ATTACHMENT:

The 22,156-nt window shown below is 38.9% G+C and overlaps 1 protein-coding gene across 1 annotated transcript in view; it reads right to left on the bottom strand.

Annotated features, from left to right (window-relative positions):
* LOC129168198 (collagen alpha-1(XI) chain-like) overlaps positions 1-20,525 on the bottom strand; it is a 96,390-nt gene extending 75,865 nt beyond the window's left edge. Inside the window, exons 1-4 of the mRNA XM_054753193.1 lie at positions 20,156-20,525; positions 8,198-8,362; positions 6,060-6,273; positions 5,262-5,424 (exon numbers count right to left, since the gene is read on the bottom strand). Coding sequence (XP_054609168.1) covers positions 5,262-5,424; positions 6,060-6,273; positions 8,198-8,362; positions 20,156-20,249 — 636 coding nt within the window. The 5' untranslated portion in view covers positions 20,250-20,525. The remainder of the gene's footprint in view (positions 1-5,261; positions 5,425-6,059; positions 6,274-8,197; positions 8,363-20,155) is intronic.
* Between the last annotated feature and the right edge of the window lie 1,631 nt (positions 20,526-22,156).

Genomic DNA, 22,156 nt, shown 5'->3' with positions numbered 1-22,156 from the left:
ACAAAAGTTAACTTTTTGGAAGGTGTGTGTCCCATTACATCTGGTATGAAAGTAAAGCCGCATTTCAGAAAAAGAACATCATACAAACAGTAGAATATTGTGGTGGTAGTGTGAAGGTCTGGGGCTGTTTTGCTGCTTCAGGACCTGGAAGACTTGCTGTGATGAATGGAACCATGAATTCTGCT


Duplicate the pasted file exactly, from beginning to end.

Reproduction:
The 22,156-nt window shown below is 38.9% G+C and overlaps 1 protein-coding gene across 1 annotated transcript in view; it reads right to left on the bottom strand.

Annotated features, from left to right (window-relative positions):
* LOC129168198 (collagen alpha-1(XI) chain-like) overlaps positions 1-20,525 on the bottom strand; it is a 96,390-nt gene extending 75,865 nt beyond the window's left edge. Inside the window, exons 1-4 of the mRNA XM_054753193.1 lie at positions 20,156-20,525; positions 8,198-8,362; positions 6,060-6,273; positions 5,262-5,424 (exon numbers count right to left, since the gene is read on the bottom strand). Coding sequence (XP_054609168.1) covers positions 5,262-5,424; positions 6,060-6,273; positions 8,198-8,362; positions 20,156-20,249 — 636 coding nt within the window. The 5' untranslated portion in view covers positions 20,250-20,525. The remainder of the gene's footprint in view (positions 1-5,261; positions 5,425-6,059; positions 6,274-8,197; positions 8,363-20,155) is intronic.
* Between the last annotated feature and the right edge of the window lie 1,631 nt (positions 20,526-22,156).

Genomic DNA, 22,156 nt, shown 5'->3' with positions numbered 1-22,156 from the left:
ACAAAAGTTAACTTTTTGGAAGGTGTGTGTCCCATTACATCTGGTATGAAAGTAAAGCCGCATTTCAGAAAAAGAACATCATACAAACAGTAGAATATTGTGGTGGTAGTGTGAAGGTCTGGGGCTGTTTTGCTGCTTCAGGACCTGGAAGACTTGCTGTGATGAATGGAACCATGAATTCTGCT